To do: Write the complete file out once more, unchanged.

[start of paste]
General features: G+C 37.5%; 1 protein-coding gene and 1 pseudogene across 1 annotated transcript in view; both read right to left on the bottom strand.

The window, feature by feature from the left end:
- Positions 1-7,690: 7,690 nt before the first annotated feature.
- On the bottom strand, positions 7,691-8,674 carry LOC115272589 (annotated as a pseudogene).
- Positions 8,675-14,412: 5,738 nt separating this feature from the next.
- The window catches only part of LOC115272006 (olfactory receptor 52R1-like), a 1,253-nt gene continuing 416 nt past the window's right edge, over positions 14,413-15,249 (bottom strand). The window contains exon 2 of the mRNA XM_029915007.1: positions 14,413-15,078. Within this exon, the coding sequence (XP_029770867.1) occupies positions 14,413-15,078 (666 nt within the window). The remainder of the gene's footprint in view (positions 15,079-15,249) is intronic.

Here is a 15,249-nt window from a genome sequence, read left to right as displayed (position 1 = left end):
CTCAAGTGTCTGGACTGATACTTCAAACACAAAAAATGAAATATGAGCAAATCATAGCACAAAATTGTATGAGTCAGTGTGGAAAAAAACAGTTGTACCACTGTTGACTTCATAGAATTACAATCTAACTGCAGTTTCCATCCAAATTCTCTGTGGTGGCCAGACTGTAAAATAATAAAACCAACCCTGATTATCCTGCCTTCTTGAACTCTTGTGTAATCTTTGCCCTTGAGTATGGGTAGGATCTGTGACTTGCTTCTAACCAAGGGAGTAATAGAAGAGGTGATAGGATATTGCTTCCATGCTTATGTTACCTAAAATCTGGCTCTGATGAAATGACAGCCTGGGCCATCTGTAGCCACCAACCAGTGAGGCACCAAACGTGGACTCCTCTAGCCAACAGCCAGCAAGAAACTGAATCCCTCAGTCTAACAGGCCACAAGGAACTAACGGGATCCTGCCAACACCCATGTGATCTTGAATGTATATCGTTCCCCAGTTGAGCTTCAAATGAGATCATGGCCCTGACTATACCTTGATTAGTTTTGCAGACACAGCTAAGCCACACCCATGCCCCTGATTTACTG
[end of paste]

General features: G+C 37.5%; 1 protein-coding gene and 1 pseudogene across 1 annotated transcript in view; both read right to left on the bottom strand.

The window, feature by feature from the left end:
- Positions 1-7,690: 7,690 nt before the first annotated feature.
- On the bottom strand, positions 7,691-8,674 carry LOC115272589 (annotated as a pseudogene).
- Positions 8,675-14,412: 5,738 nt separating this feature from the next.
- The window catches only part of LOC115272006 (olfactory receptor 52R1-like), a 1,253-nt gene continuing 416 nt past the window's right edge, over positions 14,413-15,249 (bottom strand). The window contains exon 2 of the mRNA XM_029915007.1: positions 14,413-15,078. Within this exon, the coding sequence (XP_029770867.1) occupies positions 14,413-15,078 (666 nt within the window). The remainder of the gene's footprint in view (positions 15,079-15,249) is intronic.

Here is a 15,249-nt window from a genome sequence, read left to right as displayed (position 1 = left end):
CTCAAGTGTCTGGACTGATACTTCAAACACAAAAAATGAAATATGAGCAAATCATAGCACAAAATTGTATGAGTCAGTGTGGAAAAAAACAGTTGTACCACTGTTGACTTCATAGAATTACAATCTAACTGCAGTTTCCATCCAAATTCTCTGTGGTGGCCAGACTGTAAAATAATAAAACCAACCCTGATTATCCTGCCTTCTTGAACTCTTGTGTAATCTTTGCCCTTGAGTATGGGTAGGATCTGTGACTTGCTTCTAACCAAGGGAGTAATAGAAGAGGTGATAGGATATTGCTTCCATGCTTATGTTACCTAAAATCTGGCTCTGATGAAATGACAGCCTGGGCCATCTGTAGCCACCAACCAGTGAGGCACCAAACGTGGACTCCTCTAGCCAACAGCCAGCAAGAAACTGAATCCCTCAGTCTAACAGGCCACAAGGAACTAACGGGATCCTGCCAACACCCATGTGATCTTGAATGTATATCGTTCCCCAGTTGAGCTTCAAATGAGATCATGGCCCTGACTATACCTTGATTAGTTTTGCAGACACAGCTAAGCCACACCCATGCCCCTGATTTACTG